Forrester's global analysts have written some great pieces on gamification. In general terms, this research is is just as applicable to the SE Asian markets. However, there are some specific differences within the region that should also be considered. The most important thing to remember is that, while the general principles of gamification definitely hold true within the region, there are still some specific differences that should also be taken into account.
First and foremost, we definitely see the same problems in APAC where a lack of clarity on the desired behaviour encourages game play - for games sake. This is probably the worst outcome of all for gamification initiatives, regardless of where they're deployed. If there's no clear desired behaviour change identified, there's absolutely no valid reason to introduce gamification. The real challenge though is ensuring that the right strategy is selected to achieve the right objectives.
Here's a flash of the blindingly obvious: More and more products are going digital. You know this, but what I'm interested in is how they are going digital and to what degree. I see three major aspects: (1) the product itself becomes digital; (2) a physical product adds digital technology; and/or (3) processes and context around a physical product become digitally infused. Let me offer a sort of continuum of examples, and then I want to ask a question:
Music (nearly 100% digital). The greater part of music bought these days is in the form of a 100% digital product.
Health band. With a health band (e.g., Fitbit, Nike FuelBand), I don't really care about the physical product, but I'll put up with it to get the digital benefit: lots of data (and more) about my workouts and health.
Cameras. A digital camera is a physical product that uses a combination of physical and digital technology, and I actually care about some of its physical design (e.g., lenses). It produces a 100% digital artifact (photos), and the process around the photos is digitally infused.
USB picture frame. Part physical, part digital. By replacing the center of a picture frame with a digital screen, I get a new twist on an old standby. But, working with the digital part still requires a high degree of physical manipulation (carry a USB drive to the frame, etc., etc.).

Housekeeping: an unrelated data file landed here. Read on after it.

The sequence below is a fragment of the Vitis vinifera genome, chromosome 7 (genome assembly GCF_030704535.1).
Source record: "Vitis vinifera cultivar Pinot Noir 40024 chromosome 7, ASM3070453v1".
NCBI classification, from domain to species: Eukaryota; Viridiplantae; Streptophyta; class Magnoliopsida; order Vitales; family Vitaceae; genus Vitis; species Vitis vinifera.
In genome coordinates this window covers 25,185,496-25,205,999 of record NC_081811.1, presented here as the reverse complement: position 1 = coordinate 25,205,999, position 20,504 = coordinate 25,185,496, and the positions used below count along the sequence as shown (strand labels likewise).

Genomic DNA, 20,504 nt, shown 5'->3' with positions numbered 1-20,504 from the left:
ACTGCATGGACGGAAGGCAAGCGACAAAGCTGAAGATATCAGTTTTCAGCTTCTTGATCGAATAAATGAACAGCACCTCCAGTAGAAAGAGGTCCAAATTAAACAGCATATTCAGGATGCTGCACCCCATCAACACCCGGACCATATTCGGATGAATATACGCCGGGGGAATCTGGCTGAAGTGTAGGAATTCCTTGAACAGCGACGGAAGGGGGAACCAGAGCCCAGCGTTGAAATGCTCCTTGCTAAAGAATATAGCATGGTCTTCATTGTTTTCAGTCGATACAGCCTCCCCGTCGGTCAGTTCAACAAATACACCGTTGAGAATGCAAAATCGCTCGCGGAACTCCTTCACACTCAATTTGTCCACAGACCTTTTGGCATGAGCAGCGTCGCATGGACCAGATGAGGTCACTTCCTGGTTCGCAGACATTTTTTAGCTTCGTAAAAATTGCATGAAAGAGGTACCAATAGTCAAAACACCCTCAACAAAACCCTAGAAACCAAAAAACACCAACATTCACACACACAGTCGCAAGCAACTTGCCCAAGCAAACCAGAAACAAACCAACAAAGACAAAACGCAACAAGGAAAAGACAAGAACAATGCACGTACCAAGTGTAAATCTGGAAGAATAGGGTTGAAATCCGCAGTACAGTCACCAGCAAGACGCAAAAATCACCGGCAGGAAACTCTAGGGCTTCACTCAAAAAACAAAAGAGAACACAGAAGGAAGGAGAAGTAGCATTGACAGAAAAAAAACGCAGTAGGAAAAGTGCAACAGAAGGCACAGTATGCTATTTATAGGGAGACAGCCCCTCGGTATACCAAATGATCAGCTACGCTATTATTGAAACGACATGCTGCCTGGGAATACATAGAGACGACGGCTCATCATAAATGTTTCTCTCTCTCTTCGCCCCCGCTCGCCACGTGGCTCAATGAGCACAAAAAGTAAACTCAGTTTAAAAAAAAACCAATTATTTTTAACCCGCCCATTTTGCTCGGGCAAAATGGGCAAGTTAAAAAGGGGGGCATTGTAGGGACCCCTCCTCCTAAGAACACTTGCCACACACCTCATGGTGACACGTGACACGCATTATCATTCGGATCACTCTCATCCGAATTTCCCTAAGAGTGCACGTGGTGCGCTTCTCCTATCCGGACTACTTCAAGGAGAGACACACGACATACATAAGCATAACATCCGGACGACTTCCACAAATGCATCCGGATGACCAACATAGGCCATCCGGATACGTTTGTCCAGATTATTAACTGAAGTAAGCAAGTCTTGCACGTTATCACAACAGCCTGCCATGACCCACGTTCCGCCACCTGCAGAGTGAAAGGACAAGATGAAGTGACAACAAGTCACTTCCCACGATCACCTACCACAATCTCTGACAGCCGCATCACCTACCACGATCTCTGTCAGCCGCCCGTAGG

WiFi picture frame. Part physical, even more digital. The WiFi bit bumps it way above a USB picture frame in terms of seamless integration into a digital world. I can email a picture to the thing, or maybe tag a photo on Facebook and suddenly it shows up.
Adopting a social mindset requires a change in culture. Tough to accomplish. Now layer on top the added complexities of a B2B sales cycle, strict industry regulations, and dozens of regional markets. Welcome to the world of Clive Roach, Social Media Strategist at Philips Healthcare and keynote at our upcoming Forrester Interactive Marketing summit in London on May 23. Clive has managed through these complexities to create successful B2B influence marketing programs in customer communities like Philips NetForum and public communities like LinkedIn. I recently caught up with Clive to learn more about how he did it. I hope to see you in London where Clive will share the full story!
CO: What’s unique about nurturing influencers in a B2B environment?
CR: Building relationships is the key aspect of nurturing influencers in a B2B environment. In many B2B industries the sales cycle can be quite long, and much longer than in B2C situations. It is important to work towards long lasting relationships, where you can learn about the needs and interests of the influencers that you have identified and that you supply them with information and continue to have dialogue that is useful to them. In that way both parties have a win-win outcome. It is also possible to find out the channels within which they are most effective.
CO: You gained the buy-in of Philips board on your social media strategy proposal. What tips would you give to others to gain the support of the C-suite?
In 2007, Forrester published our first report on engagement. We defined it as "the level of involvement, interaction, intimacy, and influence that an individual has with a brand over time." Fast forward five years: marketers still prioritize engagement in both principle and practice. Why? Two reasons, really. First, it's the right aspiration. When a brand gets it right and earns a place in the ongoing dialogue, its customers become its fiercest advocates and a kind of outsourced marketing department. Second, it's hard to do. Today, we're talking about ongoing interactions that somehow manage to stay authentic and personal despite the explosion of devices and customer touchpoints. So, as marketers, I believe that we prioritize engagement because we enjoy the challenge (Solving it makes victory all the sweeter!).
On May 23 in London, I'm hosting our inaugural Interactive Marketing Summit on the topic of Mastering Digital Engagement. Our external keynotes include Debbie Weinstein, Senior Director of Global Media Innovation at Unilever; Clive Roach, Social Media Strategist at Philips Healthcare; and Jermaine Dupri, Grammy-award winning producer, CEO of So So Def Recordings, hip-hop artist, and songwriter. I'm a bit in awe of their fabulousness. You can expect our keynotes to address key points such as: